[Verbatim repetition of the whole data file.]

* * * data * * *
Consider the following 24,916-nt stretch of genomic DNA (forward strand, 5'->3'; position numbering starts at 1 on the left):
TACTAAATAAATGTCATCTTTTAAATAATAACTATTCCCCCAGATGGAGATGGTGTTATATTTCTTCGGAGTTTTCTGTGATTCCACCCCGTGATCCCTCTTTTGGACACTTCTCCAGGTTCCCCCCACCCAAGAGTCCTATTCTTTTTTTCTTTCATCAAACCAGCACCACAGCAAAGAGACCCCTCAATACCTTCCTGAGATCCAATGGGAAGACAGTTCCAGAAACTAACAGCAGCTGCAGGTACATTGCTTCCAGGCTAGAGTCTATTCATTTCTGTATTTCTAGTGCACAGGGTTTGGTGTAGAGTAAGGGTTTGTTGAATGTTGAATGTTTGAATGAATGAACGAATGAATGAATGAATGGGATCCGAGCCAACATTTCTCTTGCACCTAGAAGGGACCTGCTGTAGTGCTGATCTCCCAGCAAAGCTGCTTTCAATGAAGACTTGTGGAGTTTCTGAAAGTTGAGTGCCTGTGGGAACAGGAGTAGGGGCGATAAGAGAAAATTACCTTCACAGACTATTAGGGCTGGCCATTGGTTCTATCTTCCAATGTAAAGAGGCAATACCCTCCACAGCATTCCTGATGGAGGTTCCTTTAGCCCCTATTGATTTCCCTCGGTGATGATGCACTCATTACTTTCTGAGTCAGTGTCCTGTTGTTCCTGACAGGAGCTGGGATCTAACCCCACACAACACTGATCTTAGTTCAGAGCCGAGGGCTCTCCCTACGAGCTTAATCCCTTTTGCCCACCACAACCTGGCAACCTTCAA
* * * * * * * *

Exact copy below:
Consider the following 24,916-nt stretch of genomic DNA (forward strand, 5'->3'; position numbering starts at 1 on the left):
TACTAAATAAATGTCATCTTTTAAATAATAACTATTCCCCCAGATGGAGATGGTGTTATATTTCTTCGGAGTTTTCTGTGATTCCACCCCGTGATCCCTCTTTTGGACACTTCTCCAGGTTCCCCCCACCCAAGAGTCCTATTCTTTTTTTCTTTCATCAAACCAGCACCACAGCAAAGAGACCCCTCAATACCTTCCTGAGATCCAATGGGAAGACAGTTCCAGAAACTAACAGCAGCTGCAGGTACATTGCTTCCAGGCTAGAGTCTATTCATTTCTGTATTTCTAGTGCACAGGGTTTGGTGTAGAGTAAGGGTTTGTTGAATGTTGAATGTTTGAATGAATGAACGAATGAATGAATGAATGGGATCCGAGCCAACATTTCTCTTGCACCTAGAAGGGACCTGCTGTAGTGCTGATCTCCCAGCAAAGCTGCTTTCAATGAAGACTTGTGGAGTTTCTGAAAGTTGAGTGCCTGTGGGAACAGGAGTAGGGGCGATAAGAGAAAATTACCTTCACAGACTATTAGGGCTGGCCATTGGTTCTATCTTCCAATGTAAAGAGGCAATACCCTCCACAGCATTCCTGATGGAGGTTCCTTTAGCCCCTATTGATTTCCCTCGGTGATGATGCACTCATTACTTTCTGAGTCAGTGTCCTGTTGTTCCTGACAGGAGCTGGGATCTAACCCCACACAACACTGATCTTAGTTCAGAGCCGAGGGCTCTCCCTACGAGCTTAATCCCTTTTGCCCACCACAACCTGGCAACCTTCAA